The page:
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Perspective Drawing of Chairs

Rules for drawing chairs in perspective.

¶ Figure the first is the profile of a chair with its proper dimensions: To draw a chair like fig. III in perspective, you must first draw the ground line E, then draw the horizontal line F, then mark your point of sight 0, from thence set off eight feet six inches to V, the point of distance; the height of the horizontal line is always five feet six inches from the ground line : Draw another line D, parallel to the ground line, for the seat of the chair; set off your dimensions at pleasure, so as to make your design look as well as possible.

¶ Suppose EE, one foot ten inches, the front of the chair, then from the point of sight 0 draw OE, 0E; then from the profile, (fig. I.) take one foot six inches and half CC, and set it off to the right hand cc, and from thence draw two lines Vcc, till they cut the ray OE; then set off the bigness of the back of your chair nn, one foot five inches and an half; on the front of the chair draw nn, etc. to the point of sight 0; those lines cc, drawn from the point of distance V, cut the visual OE; draw the lines parallel to the visual, 0nn, and where they intersect in Onn, there the back foot will fall at the seat of the chair.

¶ The distance in the profile B, one foot nine inches and a half, set off from E to bb, determines where the top of the back foot falls; the same method is taken for the bottom of the back foot. You see one foot nine inches and three quarters taken from the profile set upon the line drr; the distance m from the foot in the profile is set off upon the ground line Em, which gives the cross rail: The visual lines Onn, marked upon the ground line E, give the breadth of the back foot at the bottom; the line G, continued in g, from the corner of the chair E up to P, is one foot ten inches; from P draw a line to the point of sight, then raise two perpendiculars from bb up to P, and the line drawn from P to the point of distance V where it intersects in q, gives the determined height of the back of the chair, ttt gives the breadth of the banister at the bottom of the chair, aa in the horizontal line are two points which answer to draw the top and bottom rails of the chair, as the chairs are less behind than before.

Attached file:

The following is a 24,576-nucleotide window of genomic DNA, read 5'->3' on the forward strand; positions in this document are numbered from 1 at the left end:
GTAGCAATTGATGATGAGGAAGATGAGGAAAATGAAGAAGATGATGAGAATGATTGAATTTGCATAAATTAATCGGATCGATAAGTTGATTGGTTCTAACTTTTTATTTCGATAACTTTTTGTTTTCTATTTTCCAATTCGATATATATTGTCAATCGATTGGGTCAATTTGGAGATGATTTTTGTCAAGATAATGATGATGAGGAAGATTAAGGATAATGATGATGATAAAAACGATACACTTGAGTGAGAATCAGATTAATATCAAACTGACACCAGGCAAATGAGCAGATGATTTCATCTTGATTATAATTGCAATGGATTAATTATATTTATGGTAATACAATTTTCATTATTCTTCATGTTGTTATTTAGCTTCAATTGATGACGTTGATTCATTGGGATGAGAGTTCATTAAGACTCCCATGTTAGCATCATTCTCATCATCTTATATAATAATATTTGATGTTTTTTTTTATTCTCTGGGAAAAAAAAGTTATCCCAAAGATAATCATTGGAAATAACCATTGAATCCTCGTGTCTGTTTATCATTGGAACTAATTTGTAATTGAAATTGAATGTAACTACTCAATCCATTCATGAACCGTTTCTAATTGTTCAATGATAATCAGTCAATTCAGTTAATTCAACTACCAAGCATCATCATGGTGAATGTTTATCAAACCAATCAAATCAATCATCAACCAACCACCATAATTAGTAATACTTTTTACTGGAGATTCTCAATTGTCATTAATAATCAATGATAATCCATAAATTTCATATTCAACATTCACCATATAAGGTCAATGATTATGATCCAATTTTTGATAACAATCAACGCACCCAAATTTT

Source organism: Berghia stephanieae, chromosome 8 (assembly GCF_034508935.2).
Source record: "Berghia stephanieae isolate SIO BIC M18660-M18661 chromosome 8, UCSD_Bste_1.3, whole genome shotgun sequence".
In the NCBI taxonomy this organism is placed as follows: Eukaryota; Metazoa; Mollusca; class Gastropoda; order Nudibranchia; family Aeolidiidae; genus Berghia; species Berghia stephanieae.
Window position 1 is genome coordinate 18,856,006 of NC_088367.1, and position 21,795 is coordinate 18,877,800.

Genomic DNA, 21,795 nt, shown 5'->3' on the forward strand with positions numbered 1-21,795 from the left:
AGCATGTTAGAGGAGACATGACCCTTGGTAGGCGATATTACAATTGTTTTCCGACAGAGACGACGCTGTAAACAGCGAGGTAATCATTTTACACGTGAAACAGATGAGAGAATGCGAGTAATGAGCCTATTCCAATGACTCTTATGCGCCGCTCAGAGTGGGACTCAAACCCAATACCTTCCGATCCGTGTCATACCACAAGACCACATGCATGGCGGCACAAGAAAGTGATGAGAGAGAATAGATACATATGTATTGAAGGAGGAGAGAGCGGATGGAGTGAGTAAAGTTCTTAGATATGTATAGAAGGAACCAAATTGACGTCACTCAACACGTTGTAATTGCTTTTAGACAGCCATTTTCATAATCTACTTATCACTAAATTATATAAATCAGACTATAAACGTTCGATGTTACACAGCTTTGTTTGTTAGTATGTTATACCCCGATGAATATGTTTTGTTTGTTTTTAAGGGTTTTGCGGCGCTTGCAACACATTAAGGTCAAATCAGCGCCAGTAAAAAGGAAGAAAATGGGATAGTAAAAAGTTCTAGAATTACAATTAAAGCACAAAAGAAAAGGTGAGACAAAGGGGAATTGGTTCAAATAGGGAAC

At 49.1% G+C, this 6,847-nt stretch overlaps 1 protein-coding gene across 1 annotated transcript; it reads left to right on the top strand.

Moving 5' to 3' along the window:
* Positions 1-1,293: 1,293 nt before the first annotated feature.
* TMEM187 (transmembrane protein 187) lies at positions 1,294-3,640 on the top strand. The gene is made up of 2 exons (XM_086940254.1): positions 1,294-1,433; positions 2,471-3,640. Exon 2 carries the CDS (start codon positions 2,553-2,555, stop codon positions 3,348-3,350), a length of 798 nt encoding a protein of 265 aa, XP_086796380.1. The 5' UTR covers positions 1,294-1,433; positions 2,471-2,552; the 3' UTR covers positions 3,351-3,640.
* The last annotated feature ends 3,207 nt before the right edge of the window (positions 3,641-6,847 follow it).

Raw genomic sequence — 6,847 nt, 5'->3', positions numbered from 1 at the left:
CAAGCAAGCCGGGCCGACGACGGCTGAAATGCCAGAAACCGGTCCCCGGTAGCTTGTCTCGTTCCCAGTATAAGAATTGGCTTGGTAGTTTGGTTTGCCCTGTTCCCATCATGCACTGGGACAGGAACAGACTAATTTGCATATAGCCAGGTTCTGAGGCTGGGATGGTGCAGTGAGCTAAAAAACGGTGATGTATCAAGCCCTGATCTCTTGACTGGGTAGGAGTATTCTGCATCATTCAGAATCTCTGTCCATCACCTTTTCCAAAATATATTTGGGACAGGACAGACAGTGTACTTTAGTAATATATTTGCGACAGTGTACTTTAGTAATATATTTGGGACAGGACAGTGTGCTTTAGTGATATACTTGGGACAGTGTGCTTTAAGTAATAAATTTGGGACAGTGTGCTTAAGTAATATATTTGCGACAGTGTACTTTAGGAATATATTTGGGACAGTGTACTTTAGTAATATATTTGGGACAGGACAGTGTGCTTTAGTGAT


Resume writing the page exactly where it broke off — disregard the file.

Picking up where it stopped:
¶ Figure IV. is a front view of a chair, and the measures set off as in the other chair, and drawn to the same point of sight and distance.

¶ Figure V. is for to take any of the chairs in the book off at large. In order to get their proper sweeps, you must first draw a middle line on the back you intend to have, then draw so many lines as are needed at an inch distance from each other, and as many at the same distance from the bottom as will go up to the top; then you will see in which of the squares the sweeps of the chairs will fall. Then in your drawing at large, you must draw as many squares as are in the little one. It is no matter how big or how little you make your chair, for you will still preserve the same proportion. So then if you observe in what squares your sweep falls in the small drawing, by observing the same in the large drawing, you may come at this or any other.

Chairs Drawing
Chairs Drawing in Perspective, Plate IX

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